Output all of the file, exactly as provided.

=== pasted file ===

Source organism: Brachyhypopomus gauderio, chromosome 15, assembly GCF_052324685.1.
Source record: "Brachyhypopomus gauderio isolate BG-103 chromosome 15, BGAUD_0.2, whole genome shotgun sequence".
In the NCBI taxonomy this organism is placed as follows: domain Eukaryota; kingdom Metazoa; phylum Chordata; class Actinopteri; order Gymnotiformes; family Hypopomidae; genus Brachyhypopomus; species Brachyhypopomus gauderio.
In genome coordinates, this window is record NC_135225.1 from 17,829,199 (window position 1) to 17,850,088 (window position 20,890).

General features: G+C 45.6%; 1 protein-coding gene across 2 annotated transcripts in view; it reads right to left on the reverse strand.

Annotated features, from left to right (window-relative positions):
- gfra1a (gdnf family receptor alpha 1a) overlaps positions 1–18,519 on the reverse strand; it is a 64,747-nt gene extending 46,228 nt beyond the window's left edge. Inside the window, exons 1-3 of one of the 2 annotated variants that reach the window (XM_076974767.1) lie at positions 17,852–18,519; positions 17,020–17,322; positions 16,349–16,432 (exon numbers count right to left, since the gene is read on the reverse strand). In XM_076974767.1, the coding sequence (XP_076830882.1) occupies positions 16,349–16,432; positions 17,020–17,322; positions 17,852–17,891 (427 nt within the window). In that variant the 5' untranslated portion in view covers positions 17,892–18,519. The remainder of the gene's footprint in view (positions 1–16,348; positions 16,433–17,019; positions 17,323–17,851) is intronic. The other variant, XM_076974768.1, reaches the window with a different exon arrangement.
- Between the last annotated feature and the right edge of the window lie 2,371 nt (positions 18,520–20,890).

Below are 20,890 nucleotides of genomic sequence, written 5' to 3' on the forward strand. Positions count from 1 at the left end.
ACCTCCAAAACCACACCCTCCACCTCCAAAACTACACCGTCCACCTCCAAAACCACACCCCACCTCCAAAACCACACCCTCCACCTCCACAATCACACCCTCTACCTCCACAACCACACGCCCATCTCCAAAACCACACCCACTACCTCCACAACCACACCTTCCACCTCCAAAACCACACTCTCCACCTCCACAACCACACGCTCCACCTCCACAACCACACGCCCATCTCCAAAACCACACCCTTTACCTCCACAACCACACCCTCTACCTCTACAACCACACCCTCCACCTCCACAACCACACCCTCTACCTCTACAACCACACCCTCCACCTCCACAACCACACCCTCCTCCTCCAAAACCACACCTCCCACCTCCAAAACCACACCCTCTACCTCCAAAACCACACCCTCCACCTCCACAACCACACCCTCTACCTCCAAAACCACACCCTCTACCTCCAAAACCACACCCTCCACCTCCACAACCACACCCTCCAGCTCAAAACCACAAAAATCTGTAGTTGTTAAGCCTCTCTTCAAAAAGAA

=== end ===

Source organism: Brachyhypopomus gauderio, chromosome 15, assembly GCF_052324685.1.
Source record: "Brachyhypopomus gauderio isolate BG-103 chromosome 15, BGAUD_0.2, whole genome shotgun sequence".
In the NCBI taxonomy this organism is placed as follows: domain Eukaryota; kingdom Metazoa; phylum Chordata; class Actinopteri; order Gymnotiformes; family Hypopomidae; genus Brachyhypopomus; species Brachyhypopomus gauderio.
In genome coordinates, this window is record NC_135225.1 from 17,829,199 (window position 1) to 17,850,088 (window position 20,890).

General features: G+C 45.6%; 1 protein-coding gene across 2 annotated transcripts in view; it reads right to left on the reverse strand.

Annotated features, from left to right (window-relative positions):
- gfra1a (gdnf family receptor alpha 1a) overlaps positions 1–18,519 on the reverse strand; it is a 64,747-nt gene extending 46,228 nt beyond the window's left edge. Inside the window, exons 1-3 of one of the 2 annotated variants that reach the window (XM_076974767.1) lie at positions 17,852–18,519; positions 17,020–17,322; positions 16,349–16,432 (exon numbers count right to left, since the gene is read on the reverse strand). In XM_076974767.1, the coding sequence (XP_076830882.1) occupies positions 16,349–16,432; positions 17,020–17,322; positions 17,852–17,891 (427 nt within the window). In that variant the 5' untranslated portion in view covers positions 17,892–18,519. The remainder of the gene's footprint in view (positions 1–16,348; positions 16,433–17,019; positions 17,323–17,851) is intronic. The other variant, XM_076974768.1, reaches the window with a different exon arrangement.
- Between the last annotated feature and the right edge of the window lie 2,371 nt (positions 18,520–20,890).

Below are 20,890 nucleotides of genomic sequence, written 5' to 3' on the forward strand. Positions count from 1 at the left end.
ACCTCCAAAACCACACCCTCCACCTCCAAAACTACACCGTCCACCTCCAAAACCACACCCCACCTCCAAAACCACACCCTCCACCTCCACAATCACACCCTCTACCTCCACAACCACACGCCCATCTCCAAAACCACACCCACTACCTCCACAACCACACCTTCCACCTCCAAAACCACACTCTCCACCTCCACAACCACACGCTCCACCTCCACAACCACACGCCCATCTCCAAAACCACACCCTTTACCTCCACAACCACACCCTCTACCTCTACAACCACACCCTCCACCTCCACAACCACACCCTCTACCTCTACAACCACACCCTCCACCTCCACAACCACACCCTCCTCCTCCAAAACCACACCTCCCACCTCCAAAACCACACCCTCTACCTCCAAAACCACACCCTCCACCTCCACAACCACACCCTCTACCTCCAAAACCACACCCTCTACCTCCAAAACCACACCCTCCACCTCCACAACCACACCCTCCAGCTCAAAACCACAAAAATCTGTAGTTGTTAAGCCTCTCTTCAAAAAGAA